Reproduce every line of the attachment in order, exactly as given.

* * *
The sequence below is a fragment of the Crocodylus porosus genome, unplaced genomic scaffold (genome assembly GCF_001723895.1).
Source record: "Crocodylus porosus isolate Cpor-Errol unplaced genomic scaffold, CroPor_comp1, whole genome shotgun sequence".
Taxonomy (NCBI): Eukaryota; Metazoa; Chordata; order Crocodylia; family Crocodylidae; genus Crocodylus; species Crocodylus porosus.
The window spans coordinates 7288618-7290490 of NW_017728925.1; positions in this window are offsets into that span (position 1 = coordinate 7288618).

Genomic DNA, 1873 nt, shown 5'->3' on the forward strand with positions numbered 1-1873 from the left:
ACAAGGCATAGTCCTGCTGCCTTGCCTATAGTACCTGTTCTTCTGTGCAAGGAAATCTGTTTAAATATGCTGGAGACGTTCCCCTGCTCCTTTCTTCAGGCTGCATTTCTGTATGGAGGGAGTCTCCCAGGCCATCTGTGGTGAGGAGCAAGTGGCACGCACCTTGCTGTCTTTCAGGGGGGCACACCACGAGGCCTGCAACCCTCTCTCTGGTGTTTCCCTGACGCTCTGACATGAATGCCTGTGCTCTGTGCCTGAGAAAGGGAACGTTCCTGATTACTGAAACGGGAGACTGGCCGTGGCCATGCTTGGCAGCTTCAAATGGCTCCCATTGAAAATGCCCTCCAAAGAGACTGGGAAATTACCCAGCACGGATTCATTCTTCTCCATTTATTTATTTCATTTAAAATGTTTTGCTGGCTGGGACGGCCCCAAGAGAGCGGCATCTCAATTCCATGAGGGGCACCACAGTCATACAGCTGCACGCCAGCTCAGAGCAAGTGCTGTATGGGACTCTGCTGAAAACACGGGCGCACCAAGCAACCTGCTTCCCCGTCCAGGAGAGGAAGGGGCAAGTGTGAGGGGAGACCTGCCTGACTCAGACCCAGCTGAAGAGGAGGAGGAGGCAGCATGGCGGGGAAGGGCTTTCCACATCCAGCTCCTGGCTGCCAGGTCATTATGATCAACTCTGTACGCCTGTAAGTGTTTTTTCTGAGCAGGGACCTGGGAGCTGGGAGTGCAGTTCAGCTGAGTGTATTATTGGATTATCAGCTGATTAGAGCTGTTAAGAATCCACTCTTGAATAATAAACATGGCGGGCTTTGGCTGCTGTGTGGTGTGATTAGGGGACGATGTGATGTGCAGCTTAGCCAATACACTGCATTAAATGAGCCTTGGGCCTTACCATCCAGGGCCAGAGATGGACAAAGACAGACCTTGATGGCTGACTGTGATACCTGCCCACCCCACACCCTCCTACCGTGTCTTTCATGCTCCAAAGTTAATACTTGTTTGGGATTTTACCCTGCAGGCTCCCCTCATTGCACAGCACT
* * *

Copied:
The sequence below is a fragment of the Crocodylus porosus genome, unplaced genomic scaffold (genome assembly GCF_001723895.1).
Source record: "Crocodylus porosus isolate Cpor-Errol unplaced genomic scaffold, CroPor_comp1, whole genome shotgun sequence".
Taxonomy (NCBI): Eukaryota; Metazoa; Chordata; order Crocodylia; family Crocodylidae; genus Crocodylus; species Crocodylus porosus.
The window spans coordinates 7288618-7290490 of NW_017728925.1; positions in this window are offsets into that span (position 1 = coordinate 7288618).

Genomic DNA, 1873 nt, shown 5'->3' on the forward strand with positions numbered 1-1873 from the left:
ACAAGGCATAGTCCTGCTGCCTTGCCTATAGTACCTGTTCTTCTGTGCAAGGAAATCTGTTTAAATATGCTGGAGACGTTCCCCTGCTCCTTTCTTCAGGCTGCATTTCTGTATGGAGGGAGTCTCCCAGGCCATCTGTGGTGAGGAGCAAGTGGCACGCACCTTGCTGTCTTTCAGGGGGGCACACCACGAGGCCTGCAACCCTCTCTCTGGTGTTTCCCTGACGCTCTGACATGAATGCCTGTGCTCTGTGCCTGAGAAAGGGAACGTTCCTGATTACTGAAACGGGAGACTGGCCGTGGCCATGCTTGGCAGCTTCAAATGGCTCCCATTGAAAATGCCCTCCAAAGAGACTGGGAAATTACCCAGCACGGATTCATTCTTCTCCATTTATTTATTTCATTTAAAATGTTTTGCTGGCTGGGACGGCCCCAAGAGAGCGGCATCTCAATTCCATGAGGGGCACCACAGTCATACAGCTGCACGCCAGCTCAGAGCAAGTGCTGTATGGGACTCTGCTGAAAACACGGGCGCACCAAGCAACCTGCTTCCCCGTCCAGGAGAGGAAGGGGCAAGTGTGAGGGGAGACCTGCCTGACTCAGACCCAGCTGAAGAGGAGGAGGAGGCAGCATGGCGGGGAAGGGCTTTCCACATCCAGCTCCTGGCTGCCAGGTCATTATGATCAACTCTGTACGCCTGTAAGTGTTTTTTCTGAGCAGGGACCTGGGAGCTGGGAGTGCAGTTCAGCTGAGTGTATTATTGGATTATCAGCTGATTAGAGCTGTTAAGAATCCACTCTTGAATAATAAACATGGCGGGCTTTGGCTGCTGTGTGGTGTGATTAGGGGACGATGTGATGTGCAGCTTAGCCAATACACTGCATTAAATGAGCCTTGGGCCTTACCATCCAGGGCCAGAGATGGACAAAGACAGACCTTGATGGCTGACTGTGATACCTGCCCACCCCACACCCTCCTACCGTGTCTTTCATGCTCCAAAGTTAATACTTGTTTGGGATTTTACCCTGCAGGCTCCCCTCATTGCACAGCACT